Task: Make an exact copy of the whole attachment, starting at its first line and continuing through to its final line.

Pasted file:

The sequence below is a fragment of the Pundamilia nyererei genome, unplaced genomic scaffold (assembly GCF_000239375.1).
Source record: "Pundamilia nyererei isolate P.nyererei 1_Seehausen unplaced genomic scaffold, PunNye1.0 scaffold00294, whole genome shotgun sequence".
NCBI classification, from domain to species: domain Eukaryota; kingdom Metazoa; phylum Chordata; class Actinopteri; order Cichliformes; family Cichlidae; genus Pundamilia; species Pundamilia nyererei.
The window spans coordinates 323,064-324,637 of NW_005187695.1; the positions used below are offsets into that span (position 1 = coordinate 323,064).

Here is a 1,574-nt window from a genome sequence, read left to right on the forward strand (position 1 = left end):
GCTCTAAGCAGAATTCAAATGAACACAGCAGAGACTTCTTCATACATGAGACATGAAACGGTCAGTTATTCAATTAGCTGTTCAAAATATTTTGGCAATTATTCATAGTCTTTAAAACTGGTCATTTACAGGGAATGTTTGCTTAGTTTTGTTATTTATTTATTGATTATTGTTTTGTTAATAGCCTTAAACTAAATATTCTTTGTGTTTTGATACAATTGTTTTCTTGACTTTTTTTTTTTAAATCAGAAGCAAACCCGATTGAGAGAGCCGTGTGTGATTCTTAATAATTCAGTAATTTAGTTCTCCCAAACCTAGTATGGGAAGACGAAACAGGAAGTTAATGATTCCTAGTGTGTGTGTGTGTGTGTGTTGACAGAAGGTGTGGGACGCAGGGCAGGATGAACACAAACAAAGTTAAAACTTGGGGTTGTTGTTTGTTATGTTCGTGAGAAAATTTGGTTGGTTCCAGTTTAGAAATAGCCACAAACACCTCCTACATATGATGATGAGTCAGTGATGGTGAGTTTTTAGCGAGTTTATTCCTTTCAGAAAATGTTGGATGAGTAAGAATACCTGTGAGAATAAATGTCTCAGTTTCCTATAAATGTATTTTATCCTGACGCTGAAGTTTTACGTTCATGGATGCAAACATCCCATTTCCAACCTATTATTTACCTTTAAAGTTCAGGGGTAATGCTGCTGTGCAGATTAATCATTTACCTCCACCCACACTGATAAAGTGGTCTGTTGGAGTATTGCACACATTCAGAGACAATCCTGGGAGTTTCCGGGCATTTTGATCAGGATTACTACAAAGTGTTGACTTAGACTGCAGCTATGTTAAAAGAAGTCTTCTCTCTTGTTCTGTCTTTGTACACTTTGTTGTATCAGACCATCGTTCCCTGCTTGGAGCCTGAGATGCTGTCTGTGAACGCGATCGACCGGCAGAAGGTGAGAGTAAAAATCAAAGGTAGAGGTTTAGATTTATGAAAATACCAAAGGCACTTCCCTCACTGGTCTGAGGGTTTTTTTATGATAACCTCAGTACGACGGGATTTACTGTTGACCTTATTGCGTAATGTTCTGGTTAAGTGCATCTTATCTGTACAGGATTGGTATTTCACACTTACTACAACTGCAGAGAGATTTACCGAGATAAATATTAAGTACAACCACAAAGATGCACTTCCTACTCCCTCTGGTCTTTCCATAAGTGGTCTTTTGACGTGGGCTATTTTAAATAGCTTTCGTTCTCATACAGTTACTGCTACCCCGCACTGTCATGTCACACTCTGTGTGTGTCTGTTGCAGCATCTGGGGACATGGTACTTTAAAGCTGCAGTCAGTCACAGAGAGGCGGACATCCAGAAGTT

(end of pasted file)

The sequence below is a fragment of the Pundamilia nyererei genome, unplaced genomic scaffold (assembly GCF_000239375.1).
Source record: "Pundamilia nyererei isolate P.nyererei 1_Seehausen unplaced genomic scaffold, PunNye1.0 scaffold00294, whole genome shotgun sequence".
NCBI classification, from domain to species: domain Eukaryota; kingdom Metazoa; phylum Chordata; class Actinopteri; order Cichliformes; family Cichlidae; genus Pundamilia; species Pundamilia nyererei.
The window spans coordinates 323,064-324,637 of NW_005187695.1; the positions used below are offsets into that span (position 1 = coordinate 323,064).

Here is a 1,574-nt window from a genome sequence, read left to right on the forward strand (position 1 = left end):
GCTCTAAGCAGAATTCAAATGAACACAGCAGAGACTTCTTCATACATGAGACATGAAACGGTCAGTTATTCAATTAGCTGTTCAAAATATTTTGGCAATTATTCATAGTCTTTAAAACTGGTCATTTACAGGGAATGTTTGCTTAGTTTTGTTATTTATTTATTGATTATTGTTTTGTTAATAGCCTTAAACTAAATATTCTTTGTGTTTTGATACAATTGTTTTCTTGACTTTTTTTTTTTAAATCAGAAGCAAACCCGATTGAGAGAGCCGTGTGTGATTCTTAATAATTCAGTAATTTAGTTCTCCCAAACCTAGTATGGGAAGACGAAACAGGAAGTTAATGATTCCTAGTGTGTGTGTGTGTGTGTGTTGACAGAAGGTGTGGGACGCAGGGCAGGATGAACACAAACAAAGTTAAAACTTGGGGTTGTTGTTTGTTATGTTCGTGAGAAAATTTGGTTGGTTCCAGTTTAGAAATAGCCACAAACACCTCCTACATATGATGATGAGTCAGTGATGGTGAGTTTTTAGCGAGTTTATTCCTTTCAGAAAATGTTGGATGAGTAAGAATACCTGTGAGAATAAATGTCTCAGTTTCCTATAAATGTATTTTATCCTGACGCTGAAGTTTTACGTTCATGGATGCAAACATCCCATTTCCAACCTATTATTTACCTTTAAAGTTCAGGGGTAATGCTGCTGTGCAGATTAATCATTTACCTCCACCCACACTGATAAAGTGGTCTGTTGGAGTATTGCACACATTCAGAGACAATCCTGGGAGTTTCCGGGCATTTTGATCAGGATTACTACAAAGTGTTGACTTAGACTGCAGCTATGTTAAAAGAAGTCTTCTCTCTTGTTCTGTCTTTGTACACTTTGTTGTATCAGACCATCGTTCCCTGCTTGGAGCCTGAGATGCTGTCTGTGAACGCGATCGACCGGCAGAAGGTGAGAGTAAAAATCAAAGGTAGAGGTTTAGATTTATGAAAATACCAAAGGCACTTCCCTCACTGGTCTGAGGGTTTTTTTATGATAACCTCAGTACGACGGGATTTACTGTTGACCTTATTGCGTAATGTTCTGGTTAAGTGCATCTTATCTGTACAGGATTGGTATTTCACACTTACTACAACTGCAGAGAGATTTACCGAGATAAATATTAAGTACAACCACAAAGATGCACTTCCTACTCCCTCTGGTCTTTCCATAAGTGGTCTTTTGACGTGGGCTATTTTAAATAGCTTTCGTTCTCATACAGTTACTGCTACCCCGCACTGTCATGTCACACTCTGTGTGTGTCTGTTGCAGCATCTGGGGACATGGTACTTTAAAGCTGCAGTCAGTCACAGAGAGGCGGACATCCAGAAGTT